Famous Cognitive Psychology Experiments

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Cognitive psychology is the study of mental processes such as language, memory and perception. It is useful in examining why people (or animals) do what they do and how they attempt to justify their actions. There have been hundreds of cognitive psychology experiments over the decades that demonstrate the flaws in our thinking.

1. Stanford Prison Study

One of the most famous examples, this set a group of students (none of whom had criminal records and were psychologically sound) into a mock prison situation in the psychology department of Stanford University. The experiment was supposed to last for two weeks but cut short after six days following reports of torture by the ‘guards’. Observers reported that the ‘prisoners’ were suffering severe psychological trauma in some cases. Widespread reports of sensory deprivation, torture and some were even forced to commit humiliating sexual acts.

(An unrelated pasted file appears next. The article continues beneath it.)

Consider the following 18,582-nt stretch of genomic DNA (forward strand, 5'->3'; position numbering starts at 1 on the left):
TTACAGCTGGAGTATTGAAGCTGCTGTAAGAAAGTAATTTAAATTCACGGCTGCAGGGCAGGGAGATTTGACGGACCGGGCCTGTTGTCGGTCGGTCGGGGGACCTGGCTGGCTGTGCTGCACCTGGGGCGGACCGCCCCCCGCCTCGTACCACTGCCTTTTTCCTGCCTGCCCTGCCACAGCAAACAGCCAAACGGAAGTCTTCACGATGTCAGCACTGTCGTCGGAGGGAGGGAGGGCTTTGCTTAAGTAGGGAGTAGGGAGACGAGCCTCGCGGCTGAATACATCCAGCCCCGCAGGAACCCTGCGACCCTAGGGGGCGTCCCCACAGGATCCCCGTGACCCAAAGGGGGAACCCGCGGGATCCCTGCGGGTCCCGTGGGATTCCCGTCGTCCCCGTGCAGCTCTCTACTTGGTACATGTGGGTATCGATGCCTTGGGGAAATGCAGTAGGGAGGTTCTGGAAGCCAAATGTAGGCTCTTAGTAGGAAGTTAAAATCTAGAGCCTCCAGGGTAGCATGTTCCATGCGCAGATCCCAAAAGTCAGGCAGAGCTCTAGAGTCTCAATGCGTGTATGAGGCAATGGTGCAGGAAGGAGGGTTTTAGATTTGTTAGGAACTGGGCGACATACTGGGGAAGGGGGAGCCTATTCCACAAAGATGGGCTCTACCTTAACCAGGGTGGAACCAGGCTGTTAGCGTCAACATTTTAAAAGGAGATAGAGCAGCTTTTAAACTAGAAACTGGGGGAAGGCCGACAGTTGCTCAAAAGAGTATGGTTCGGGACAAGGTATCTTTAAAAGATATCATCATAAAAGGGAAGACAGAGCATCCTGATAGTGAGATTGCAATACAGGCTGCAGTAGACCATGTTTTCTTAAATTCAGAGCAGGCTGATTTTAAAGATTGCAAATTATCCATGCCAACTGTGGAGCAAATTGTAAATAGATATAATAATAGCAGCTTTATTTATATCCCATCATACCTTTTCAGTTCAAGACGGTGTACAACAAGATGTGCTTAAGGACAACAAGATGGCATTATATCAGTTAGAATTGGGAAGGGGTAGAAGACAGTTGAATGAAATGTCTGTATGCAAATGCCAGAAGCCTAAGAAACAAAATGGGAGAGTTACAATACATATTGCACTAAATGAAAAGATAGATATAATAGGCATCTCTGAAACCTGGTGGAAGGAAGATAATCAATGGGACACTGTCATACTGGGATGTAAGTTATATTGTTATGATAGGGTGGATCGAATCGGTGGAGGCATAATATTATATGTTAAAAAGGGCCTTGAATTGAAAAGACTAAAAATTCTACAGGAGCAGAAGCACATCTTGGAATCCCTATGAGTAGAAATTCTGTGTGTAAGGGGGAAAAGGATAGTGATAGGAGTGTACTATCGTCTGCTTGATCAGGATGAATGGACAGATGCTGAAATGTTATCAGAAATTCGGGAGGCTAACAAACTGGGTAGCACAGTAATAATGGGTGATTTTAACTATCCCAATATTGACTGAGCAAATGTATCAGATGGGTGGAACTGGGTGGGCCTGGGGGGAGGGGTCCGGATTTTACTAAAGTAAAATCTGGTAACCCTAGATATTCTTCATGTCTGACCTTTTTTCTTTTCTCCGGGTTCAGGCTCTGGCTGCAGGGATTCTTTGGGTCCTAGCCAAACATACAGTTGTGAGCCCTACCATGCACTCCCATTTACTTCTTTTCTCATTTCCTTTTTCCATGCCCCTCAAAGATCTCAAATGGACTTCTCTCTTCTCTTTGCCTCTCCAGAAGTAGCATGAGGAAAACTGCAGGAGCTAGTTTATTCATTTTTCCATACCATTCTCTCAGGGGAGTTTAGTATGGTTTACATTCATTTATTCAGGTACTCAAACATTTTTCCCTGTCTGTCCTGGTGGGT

2. Milgram Obedience Test

This is the most famous test ever devised. Two people, one a teacher and the other a learner, were put in different rooms and connected to a machine. The teacher was instructed to ask a number of questions. If the learner got an answer wrong, the teacher had to administer an electric shock ‘ each one with a higher voltage than the last. The learner never actually received a shock; instead an audio recording made it sound as though they were suffering physical pain (higher settings were lethal). When questioned later, the ‘teacher’ responded ‘I did it because I was told to’. It is a lesson in obedience and recently has been revisited for what it tells us about moral conflict.